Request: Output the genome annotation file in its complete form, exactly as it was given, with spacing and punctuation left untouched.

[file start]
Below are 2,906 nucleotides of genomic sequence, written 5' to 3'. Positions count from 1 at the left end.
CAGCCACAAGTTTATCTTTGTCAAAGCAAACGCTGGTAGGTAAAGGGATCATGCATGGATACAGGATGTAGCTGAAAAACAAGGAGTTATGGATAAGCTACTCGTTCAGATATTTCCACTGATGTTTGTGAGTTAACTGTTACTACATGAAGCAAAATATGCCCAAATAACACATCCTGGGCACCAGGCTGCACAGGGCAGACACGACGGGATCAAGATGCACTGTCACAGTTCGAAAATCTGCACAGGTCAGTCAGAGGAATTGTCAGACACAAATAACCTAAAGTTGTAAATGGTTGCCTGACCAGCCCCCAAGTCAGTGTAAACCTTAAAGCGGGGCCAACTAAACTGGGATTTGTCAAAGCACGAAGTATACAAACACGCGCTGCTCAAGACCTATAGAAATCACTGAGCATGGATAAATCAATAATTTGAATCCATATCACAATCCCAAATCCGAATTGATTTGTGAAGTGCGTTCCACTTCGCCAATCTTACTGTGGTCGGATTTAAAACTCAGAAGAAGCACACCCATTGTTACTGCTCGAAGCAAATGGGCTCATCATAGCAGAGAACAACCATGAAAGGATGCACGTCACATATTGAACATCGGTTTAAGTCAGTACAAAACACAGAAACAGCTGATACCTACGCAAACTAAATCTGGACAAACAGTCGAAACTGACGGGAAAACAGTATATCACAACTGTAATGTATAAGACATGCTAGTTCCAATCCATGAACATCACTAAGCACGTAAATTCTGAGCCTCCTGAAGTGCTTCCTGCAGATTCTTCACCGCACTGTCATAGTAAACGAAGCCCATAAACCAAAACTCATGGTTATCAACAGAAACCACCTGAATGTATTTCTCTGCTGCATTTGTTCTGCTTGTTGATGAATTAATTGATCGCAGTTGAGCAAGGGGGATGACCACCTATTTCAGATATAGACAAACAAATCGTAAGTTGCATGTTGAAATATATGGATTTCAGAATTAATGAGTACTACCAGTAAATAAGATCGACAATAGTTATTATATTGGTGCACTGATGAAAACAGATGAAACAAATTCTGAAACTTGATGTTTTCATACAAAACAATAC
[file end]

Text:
Below are 2,906 nucleotides of genomic sequence, written 5' to 3'. Positions count from 1 at the left end.
CAGCCACAAGTTTATCTTTGTCAAAGCAAACGCTGGTAGGTAAAGGGATCATGCATGGATACAGGATGTAGCTGAAAAACAAGGAGTTATGGATAAGCTACTCGTTCAGATATTTCCACTGATGTTTGTGAGTTAACTGTTACTACATGAAGCAAAATATGCCCAAATAACACATCCTGGGCACCAGGCTGCACAGGGCAGACACGACGGGATCAAGATGCACTGTCACAGTTCGAAAATCTGCACAGGTCAGTCAGAGGAATTGTCAGACACAAATAACCTAAAGTTGTAAATGGTTGCCTGACCAGCCCCCAAGTCAGTGTAAACCTTAAAGCGGGGCCAACTAAACTGGGATTTGTCAAAGCACGAAGTATACAAACACGCGCTGCTCAAGACCTATAGAAATCACTGAGCATGGATAAATCAATAATTTGAATCCATATCACAATCCCAAATCCGAATTGATTTGTGAAGTGCGTTCCACTTCGCCAATCTTACTGTGGTCGGATTTAAAACTCAGAAGAAGCACACCCATTGTTACTGCTCGAAGCAAATGGGCTCATCATAGCAGAGAACAACCATGAAAGGATGCACGTCACATATTGAACATCGGTTTAAGTCAGTACAAAACACAGAAACAGCTGATACCTACGCAAACTAAATCTGGACAAACAGTCGAAACTGACGGGAAAACAGTATATCACAACTGTAATGTATAAGACATGCTAGTTCCAATCCATGAACATCACTAAGCACGTAAATTCTGAGCCTCCTGAAGTGCTTCCTGCAGATTCTTCACCGCACTGTCATAGTAAACGAAGCCCATAAACCAAAACTCATGGTTATCAACAGAAACCACCTGAATGTATTTCTCTGCTGCATTTGTTCTGCTTGTTGATGAATTAATTGATCGCAGTTGAGCAAGGGGGATGACCACCTATTTCAGATATAGACAAACAAATCGTAAGTTGCATGTTGAAATATATGGATTTCAGAATTAATGAGTACTACCAGTAAATAAGATCGACAATAGTTATTATATTGGTGCACTGATGAAAACAGATGAAACAAATTCTGAAACTTGATGTTTTCATACAAAACAATAC